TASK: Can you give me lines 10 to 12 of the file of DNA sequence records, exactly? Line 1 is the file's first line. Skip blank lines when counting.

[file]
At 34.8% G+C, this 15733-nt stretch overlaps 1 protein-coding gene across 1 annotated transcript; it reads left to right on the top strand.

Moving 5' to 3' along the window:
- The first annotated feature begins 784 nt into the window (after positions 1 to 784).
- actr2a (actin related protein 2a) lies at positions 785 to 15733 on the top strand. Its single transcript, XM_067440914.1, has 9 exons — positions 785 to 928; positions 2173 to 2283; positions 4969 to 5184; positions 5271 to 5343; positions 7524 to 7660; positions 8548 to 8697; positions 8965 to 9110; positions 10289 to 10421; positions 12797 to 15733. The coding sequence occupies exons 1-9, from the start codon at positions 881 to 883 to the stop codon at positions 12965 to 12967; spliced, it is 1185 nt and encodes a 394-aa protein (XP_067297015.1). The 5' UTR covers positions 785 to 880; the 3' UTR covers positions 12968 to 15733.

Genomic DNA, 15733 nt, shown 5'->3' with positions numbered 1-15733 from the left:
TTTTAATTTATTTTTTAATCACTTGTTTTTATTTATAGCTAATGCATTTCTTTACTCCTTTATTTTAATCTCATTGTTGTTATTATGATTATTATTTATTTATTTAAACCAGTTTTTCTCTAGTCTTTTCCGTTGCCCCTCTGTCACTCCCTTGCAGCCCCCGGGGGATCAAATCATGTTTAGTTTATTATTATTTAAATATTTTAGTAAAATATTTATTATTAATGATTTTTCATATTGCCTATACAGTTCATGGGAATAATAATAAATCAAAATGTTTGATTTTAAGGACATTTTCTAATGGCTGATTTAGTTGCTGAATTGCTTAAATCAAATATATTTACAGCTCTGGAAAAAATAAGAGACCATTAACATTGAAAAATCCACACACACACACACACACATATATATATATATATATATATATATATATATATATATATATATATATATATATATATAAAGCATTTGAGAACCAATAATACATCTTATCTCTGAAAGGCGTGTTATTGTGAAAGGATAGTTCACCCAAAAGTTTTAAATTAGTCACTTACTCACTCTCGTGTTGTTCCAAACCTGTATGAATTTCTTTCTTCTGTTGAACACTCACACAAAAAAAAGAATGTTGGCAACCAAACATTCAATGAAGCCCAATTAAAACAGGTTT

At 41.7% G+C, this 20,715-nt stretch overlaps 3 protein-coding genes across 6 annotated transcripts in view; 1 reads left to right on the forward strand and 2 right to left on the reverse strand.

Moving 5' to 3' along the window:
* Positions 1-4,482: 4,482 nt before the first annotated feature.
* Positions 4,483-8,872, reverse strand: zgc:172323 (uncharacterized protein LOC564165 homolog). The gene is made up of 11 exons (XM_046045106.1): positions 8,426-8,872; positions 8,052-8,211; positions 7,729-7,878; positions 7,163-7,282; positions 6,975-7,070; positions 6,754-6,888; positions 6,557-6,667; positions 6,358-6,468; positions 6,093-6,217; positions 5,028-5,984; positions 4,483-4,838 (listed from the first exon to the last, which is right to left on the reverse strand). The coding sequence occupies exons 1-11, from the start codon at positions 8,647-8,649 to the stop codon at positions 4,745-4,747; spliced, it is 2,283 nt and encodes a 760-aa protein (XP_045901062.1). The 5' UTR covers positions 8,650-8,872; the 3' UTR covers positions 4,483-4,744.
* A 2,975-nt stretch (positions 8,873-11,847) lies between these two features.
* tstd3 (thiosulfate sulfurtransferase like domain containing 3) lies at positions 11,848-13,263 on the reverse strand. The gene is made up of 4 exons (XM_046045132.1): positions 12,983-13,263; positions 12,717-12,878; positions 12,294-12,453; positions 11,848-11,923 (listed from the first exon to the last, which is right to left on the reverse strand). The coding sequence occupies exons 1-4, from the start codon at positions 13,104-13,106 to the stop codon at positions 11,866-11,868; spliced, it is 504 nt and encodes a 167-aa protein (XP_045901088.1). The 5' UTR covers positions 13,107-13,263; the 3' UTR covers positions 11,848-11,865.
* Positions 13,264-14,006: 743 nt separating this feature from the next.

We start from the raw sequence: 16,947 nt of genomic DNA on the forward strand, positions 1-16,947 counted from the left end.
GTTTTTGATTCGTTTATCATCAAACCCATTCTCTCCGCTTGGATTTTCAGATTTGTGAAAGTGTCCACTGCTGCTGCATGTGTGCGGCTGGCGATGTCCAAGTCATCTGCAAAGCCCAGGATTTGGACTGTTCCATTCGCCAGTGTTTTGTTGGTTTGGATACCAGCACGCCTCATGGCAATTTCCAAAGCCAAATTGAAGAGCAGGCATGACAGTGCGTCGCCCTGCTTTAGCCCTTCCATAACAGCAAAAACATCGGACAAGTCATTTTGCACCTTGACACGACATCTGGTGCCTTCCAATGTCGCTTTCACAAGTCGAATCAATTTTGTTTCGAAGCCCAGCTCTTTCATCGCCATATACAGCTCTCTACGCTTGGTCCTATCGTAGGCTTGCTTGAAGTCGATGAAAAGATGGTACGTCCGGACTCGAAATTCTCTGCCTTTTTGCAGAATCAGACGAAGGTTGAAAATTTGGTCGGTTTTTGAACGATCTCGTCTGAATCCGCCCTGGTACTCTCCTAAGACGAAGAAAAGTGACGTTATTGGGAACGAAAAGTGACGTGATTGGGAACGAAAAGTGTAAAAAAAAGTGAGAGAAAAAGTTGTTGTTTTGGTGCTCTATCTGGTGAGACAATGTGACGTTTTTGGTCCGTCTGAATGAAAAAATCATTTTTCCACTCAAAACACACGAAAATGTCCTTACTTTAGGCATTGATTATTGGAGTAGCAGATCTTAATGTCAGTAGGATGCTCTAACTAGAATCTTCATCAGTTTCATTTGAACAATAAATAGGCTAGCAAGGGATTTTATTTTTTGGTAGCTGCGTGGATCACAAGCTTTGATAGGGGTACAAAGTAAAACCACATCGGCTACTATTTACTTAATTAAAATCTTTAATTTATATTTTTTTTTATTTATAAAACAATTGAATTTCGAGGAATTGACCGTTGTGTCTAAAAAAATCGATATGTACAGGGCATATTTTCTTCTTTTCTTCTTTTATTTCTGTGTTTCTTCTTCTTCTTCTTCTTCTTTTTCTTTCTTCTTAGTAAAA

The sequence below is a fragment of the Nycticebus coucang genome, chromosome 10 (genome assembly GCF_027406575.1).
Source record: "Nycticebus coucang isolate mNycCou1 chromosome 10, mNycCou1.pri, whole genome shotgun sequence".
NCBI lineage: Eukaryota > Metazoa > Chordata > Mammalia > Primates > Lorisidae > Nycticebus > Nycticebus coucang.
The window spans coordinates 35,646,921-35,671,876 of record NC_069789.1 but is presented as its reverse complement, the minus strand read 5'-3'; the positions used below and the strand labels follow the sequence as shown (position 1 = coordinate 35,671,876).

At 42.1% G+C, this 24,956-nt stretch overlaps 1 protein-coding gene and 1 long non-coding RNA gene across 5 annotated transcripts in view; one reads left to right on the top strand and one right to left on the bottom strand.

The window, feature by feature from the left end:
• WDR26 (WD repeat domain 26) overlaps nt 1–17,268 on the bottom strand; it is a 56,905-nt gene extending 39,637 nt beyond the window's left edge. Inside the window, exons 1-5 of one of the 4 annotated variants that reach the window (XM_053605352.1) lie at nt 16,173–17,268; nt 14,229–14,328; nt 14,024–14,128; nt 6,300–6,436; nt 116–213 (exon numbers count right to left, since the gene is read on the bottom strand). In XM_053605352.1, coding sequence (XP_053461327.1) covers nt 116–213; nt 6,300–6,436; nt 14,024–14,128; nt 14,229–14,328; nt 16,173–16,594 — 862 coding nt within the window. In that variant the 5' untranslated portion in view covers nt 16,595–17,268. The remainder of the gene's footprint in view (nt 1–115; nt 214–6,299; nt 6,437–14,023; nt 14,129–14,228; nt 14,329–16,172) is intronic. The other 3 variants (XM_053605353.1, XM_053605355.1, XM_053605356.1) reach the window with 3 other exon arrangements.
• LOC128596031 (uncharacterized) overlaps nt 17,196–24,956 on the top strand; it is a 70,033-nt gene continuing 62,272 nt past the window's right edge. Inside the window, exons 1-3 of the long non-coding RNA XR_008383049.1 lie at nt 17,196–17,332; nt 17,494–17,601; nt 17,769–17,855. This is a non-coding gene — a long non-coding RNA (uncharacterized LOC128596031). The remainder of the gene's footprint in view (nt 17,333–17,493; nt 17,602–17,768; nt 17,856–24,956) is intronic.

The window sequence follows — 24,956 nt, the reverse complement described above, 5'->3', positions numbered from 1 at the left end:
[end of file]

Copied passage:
* Positions 4,483-8,872, reverse strand: zgc:172323 (uncharacterized protein LOC564165 homolog). The gene is made up of 11 exons (XM_046045106.1): positions 8,426-8,872; positions 8,052-8,211; positions 7,729-7,878; positions 7,163-7,282; positions 6,975-7,070; positions 6,754-6,888; positions 6,557-6,667; positions 6,358-6,468; positions 6,093-6,217; positions 5,028-5,984; positions 4,483-4,838 (listed from the first exon to the last, which is right to left on the reverse strand). The coding sequence occupies exons 1-11, from the start codon at positions 8,647-8,649 to the stop codon at positions 4,745-4,747; spliced, it is 2,283 nt and encodes a 760-aa protein (XP_045901062.1). The 5' UTR covers positions 8,650-8,872; the 3' UTR covers positions 4,483-4,744.
* A 2,975-nt stretch (positions 8,873-11,847) lies between these two features.
* tstd3 (thiosulfate sulfurtransferase like domain containing 3) lies at positions 11,848-13,263 on the reverse strand. The gene is made up of 4 exons (XM_046045132.1): positions 12,983-13,263; positions 12,717-12,878; positions 12,294-12,453; positions 11,848-11,923 (listed from the first exon to the last, which is right to left on the reverse strand). The coding sequence occupies exons 1-4, from the start codon at positions 13,104-13,106 to the stop codon at positions 11,866-11,868; spliced, it is 504 nt and encodes a 167-aa protein (XP_045901088.1). The 5' UTR covers positions 13,107-13,263; the 3' UTR covers positions 11,848-11,865.